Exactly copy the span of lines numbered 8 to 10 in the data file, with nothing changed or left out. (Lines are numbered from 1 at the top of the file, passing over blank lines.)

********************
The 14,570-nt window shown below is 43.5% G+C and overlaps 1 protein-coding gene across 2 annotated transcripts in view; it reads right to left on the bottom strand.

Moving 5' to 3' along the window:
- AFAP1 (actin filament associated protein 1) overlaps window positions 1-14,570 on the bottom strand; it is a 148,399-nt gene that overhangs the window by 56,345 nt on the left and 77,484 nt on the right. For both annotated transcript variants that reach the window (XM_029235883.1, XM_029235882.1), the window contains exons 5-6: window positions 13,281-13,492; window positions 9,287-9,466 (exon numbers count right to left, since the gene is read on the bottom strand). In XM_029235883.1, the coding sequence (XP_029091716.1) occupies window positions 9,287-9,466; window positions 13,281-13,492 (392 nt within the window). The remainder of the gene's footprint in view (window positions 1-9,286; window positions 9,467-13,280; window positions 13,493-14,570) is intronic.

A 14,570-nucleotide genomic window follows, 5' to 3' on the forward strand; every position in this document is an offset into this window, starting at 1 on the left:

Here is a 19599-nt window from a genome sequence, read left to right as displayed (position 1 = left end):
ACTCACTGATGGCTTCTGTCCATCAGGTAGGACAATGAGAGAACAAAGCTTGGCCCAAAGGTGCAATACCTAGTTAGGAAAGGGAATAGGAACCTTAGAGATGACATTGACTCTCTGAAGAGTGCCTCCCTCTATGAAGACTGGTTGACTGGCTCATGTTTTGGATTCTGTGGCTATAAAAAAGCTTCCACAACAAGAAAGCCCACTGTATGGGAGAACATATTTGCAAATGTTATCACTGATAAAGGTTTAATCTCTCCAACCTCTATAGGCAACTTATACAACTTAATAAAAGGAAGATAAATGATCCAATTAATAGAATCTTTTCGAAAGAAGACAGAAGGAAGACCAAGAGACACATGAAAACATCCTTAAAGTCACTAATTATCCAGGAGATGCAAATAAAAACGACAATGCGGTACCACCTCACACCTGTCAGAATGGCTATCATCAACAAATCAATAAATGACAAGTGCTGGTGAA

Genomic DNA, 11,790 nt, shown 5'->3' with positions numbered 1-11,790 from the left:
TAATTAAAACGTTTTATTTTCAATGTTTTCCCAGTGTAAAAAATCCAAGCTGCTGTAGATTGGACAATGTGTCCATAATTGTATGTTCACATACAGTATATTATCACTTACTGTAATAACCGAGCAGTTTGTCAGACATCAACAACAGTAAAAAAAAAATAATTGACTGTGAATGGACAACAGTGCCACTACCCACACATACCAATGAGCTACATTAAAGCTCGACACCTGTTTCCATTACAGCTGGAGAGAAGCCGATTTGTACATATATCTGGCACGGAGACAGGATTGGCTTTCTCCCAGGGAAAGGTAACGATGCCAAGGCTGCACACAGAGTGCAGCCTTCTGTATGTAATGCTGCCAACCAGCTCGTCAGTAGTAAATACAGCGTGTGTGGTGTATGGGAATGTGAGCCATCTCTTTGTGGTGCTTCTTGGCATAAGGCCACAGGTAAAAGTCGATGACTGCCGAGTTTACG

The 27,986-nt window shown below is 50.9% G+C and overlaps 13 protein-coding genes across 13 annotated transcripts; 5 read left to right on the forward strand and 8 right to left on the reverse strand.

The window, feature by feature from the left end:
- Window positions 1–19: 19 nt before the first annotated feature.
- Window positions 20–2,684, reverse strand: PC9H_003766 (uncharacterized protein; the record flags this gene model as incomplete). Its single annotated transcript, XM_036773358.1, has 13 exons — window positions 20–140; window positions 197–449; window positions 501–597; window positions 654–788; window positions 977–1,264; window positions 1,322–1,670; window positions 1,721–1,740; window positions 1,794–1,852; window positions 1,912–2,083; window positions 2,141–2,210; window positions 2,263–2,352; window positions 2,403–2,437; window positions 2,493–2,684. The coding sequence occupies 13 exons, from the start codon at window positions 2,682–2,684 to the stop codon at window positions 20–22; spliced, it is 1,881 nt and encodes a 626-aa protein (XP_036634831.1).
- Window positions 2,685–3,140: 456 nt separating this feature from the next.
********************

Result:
TAATTAAAACGTTTTATTTTCAATGTTTTCCCAGTGTAAAAAATCCAAGCTGCTGTAGATTGGACAATGTGTCCATAATTGTATGTTCACATACAGTATATTATCACTTACTGTAATAACCGAGCAGTTTGTCAGACATCAACAACAGTAAAAAAAAAATAATTGACTGTGAATGGACAACAGTGCCACTACCCACACATACCAATGAGCTACATTAAAGCTCGACACCTGTTTCCATTACAGCTGGAGAGAAGCCGATTTGTACATATATCTGGCACGGAGACAGGATTGGCTTTCTCCCAGGGAAAGGTAACGATGCCAAGGCTGCACACAGAGTGCAGCCTTCTGTATGTAATGCTGCCAACCAGCTCGTCAGTAGTAAATACAGCGTGTGTGGTGTATGGGAATGTGAGCCATCTCTTTGTGGTGCTTCTTGGCATAAGGCCACAGGTAAAAGTCGATGACTGCCGAGTTTACG

The 27,986-nt window shown below is 50.9% G+C and overlaps 13 protein-coding genes across 13 annotated transcripts; 5 read left to right on the forward strand and 8 right to left on the reverse strand.

The window, feature by feature from the left end: